Skip to search form Skip to main content. Addressing central nervous system CNS penetration in drug discovery: basics and implications of the evolving new concept. Although there are multiple reasons, many failures are due to underestimating the complexity of the brain, also in terms of pharmacokinetics PK. View on PubMed. Alternate Sources.
Over the past decade, we have made considerable progress in establishing diffuse intrinsic pontine glioma DIPG as a disease entity and developing preclinical tools to interrogate potential therapeutics. However, translation to improved clinical outcomes in children with DIPG has not yet been realized. This is in part due to difficulties encountered in delivering active drugs adequately to the tumor site. However, most preclinical evaluations gloss over the fundamental concepts of central nervous system CNS pharmacokinetics and requirements needed to optimize drug delivery and exposure and translate this into efficacious therapy. This article discusses not only the blood:brain barriers but additional barriers to drug delivery for CNS tumors and pharmacokinetic principles that need to be addressed and considered. A critical determinant of drug efficacy is achieving adequate exposure of an active agent, in its unbound free state, at its site of action.
Despite enormous efforts, achieving a safe and efficacious concentration profile in the brain remains one of the big challenges in central nervous system CNS drug discovery and development. Although there are multiple reasons, many failures are due to underestimating the complexity of the brain, also in terms of pharmacokinetics PK. While increasing BBB permeability may shorten the onset of drug action, an increase in the total amount in brain may not necessarily increase the relevant drug concentration at the pharmacological target. Since the traditional Kp ratio is based on a crude homogenization of brain tissue, it ignores the compartmentalization of the brain and an increase favors non-specific binding to brain lipids rather than free drug levels. As the complex nature of the brain requires different compartments to be considered when trying to understand and improve new compounds, several complementary parameters need to be measured in vitro and in vivo, and integrated into a coherent model of brain penetration and distribution.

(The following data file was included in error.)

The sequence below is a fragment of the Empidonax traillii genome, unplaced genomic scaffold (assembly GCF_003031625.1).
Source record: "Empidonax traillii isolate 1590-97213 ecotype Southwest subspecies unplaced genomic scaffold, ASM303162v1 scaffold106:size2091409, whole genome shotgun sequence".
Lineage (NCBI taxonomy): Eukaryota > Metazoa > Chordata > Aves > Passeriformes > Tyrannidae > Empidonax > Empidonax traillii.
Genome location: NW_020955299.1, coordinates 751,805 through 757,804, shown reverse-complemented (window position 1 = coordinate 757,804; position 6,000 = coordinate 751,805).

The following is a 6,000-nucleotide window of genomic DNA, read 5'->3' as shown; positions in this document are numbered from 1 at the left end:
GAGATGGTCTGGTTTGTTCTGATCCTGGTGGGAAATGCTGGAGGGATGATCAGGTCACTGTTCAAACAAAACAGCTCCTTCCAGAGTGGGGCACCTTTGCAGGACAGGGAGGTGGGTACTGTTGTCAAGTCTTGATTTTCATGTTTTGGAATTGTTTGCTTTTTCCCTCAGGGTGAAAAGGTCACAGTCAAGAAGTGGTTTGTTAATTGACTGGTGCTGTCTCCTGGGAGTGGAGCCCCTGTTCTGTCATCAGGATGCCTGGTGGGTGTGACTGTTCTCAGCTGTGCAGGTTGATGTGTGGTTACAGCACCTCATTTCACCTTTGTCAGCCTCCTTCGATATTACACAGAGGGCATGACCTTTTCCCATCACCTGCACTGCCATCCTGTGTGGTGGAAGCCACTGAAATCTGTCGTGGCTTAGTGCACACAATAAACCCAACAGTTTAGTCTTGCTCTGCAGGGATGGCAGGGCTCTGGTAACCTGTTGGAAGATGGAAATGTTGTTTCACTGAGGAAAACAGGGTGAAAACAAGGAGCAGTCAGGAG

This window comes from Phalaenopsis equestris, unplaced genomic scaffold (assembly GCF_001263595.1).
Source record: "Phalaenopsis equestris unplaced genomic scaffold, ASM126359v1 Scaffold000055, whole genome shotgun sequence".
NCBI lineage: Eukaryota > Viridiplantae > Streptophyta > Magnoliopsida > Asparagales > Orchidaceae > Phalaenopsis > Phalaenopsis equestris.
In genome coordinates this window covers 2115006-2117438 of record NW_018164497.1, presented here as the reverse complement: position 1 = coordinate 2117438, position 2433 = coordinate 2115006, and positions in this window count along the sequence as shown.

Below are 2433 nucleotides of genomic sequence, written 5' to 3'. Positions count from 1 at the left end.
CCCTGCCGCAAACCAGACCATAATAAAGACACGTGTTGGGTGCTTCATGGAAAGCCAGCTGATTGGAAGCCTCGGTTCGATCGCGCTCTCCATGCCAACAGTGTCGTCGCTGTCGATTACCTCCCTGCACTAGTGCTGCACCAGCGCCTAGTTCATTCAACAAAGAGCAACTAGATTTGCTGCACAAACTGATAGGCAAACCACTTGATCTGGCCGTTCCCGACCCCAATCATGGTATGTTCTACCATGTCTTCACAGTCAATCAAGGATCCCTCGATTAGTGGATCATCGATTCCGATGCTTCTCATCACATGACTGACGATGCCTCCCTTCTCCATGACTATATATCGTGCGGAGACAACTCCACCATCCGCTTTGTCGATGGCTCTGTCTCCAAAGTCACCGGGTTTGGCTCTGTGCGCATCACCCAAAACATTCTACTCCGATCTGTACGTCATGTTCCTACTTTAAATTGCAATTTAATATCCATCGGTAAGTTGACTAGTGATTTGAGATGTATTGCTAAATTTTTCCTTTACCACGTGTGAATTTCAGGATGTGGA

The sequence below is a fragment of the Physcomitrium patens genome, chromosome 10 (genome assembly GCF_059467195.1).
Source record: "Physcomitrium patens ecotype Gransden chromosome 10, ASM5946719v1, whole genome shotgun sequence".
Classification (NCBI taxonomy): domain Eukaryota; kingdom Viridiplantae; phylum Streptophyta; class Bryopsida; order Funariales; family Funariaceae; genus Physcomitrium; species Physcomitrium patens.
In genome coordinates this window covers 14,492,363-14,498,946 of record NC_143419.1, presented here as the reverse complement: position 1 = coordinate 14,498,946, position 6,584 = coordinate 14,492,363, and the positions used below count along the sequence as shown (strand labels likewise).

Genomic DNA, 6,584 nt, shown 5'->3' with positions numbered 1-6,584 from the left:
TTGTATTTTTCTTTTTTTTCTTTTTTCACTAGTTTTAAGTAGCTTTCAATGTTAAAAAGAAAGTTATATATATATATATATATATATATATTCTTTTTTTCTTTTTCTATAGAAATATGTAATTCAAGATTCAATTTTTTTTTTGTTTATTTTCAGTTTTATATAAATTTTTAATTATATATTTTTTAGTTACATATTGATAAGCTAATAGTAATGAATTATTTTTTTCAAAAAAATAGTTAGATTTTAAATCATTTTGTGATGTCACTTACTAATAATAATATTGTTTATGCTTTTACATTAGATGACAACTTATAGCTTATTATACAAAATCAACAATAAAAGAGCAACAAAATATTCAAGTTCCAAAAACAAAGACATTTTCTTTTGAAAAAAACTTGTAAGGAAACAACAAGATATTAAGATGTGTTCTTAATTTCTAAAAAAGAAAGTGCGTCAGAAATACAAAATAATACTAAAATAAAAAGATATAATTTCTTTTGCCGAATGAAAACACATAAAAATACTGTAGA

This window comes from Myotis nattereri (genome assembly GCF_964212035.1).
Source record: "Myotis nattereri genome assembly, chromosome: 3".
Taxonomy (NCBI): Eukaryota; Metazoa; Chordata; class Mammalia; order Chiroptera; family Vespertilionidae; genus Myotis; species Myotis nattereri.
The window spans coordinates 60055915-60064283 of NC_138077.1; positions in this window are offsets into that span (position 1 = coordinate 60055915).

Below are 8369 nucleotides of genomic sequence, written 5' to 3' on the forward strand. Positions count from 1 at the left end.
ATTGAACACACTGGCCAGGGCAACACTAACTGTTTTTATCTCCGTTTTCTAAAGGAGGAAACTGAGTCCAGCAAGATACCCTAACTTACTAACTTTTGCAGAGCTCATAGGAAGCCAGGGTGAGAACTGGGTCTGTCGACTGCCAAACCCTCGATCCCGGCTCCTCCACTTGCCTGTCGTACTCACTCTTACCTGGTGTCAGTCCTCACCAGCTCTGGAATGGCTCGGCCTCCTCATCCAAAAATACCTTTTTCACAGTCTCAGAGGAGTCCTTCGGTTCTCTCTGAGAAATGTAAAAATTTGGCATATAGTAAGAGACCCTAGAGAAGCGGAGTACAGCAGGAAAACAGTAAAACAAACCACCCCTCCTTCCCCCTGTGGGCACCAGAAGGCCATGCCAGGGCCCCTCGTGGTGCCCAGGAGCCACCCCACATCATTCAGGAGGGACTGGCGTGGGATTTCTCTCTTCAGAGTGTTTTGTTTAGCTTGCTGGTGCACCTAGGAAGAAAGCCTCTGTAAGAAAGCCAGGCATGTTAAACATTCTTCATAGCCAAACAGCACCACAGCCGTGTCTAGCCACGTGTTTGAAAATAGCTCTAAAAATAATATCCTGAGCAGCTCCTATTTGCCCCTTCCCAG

Malon V. Kootstra 1 , Charlotte E. Teunissen 4 , Ron Mathot 1 , Dasja Pajkrt 2. Despite optimal responses to combination antiretroviral therapy cART , HIV-infected children continue to show neurocognitive deficits with macro- and microstructural brain injury and signs of neuroinflammation. Subtherapeutic central nervous system CNS drug levels may contribute to neuropathology in these children.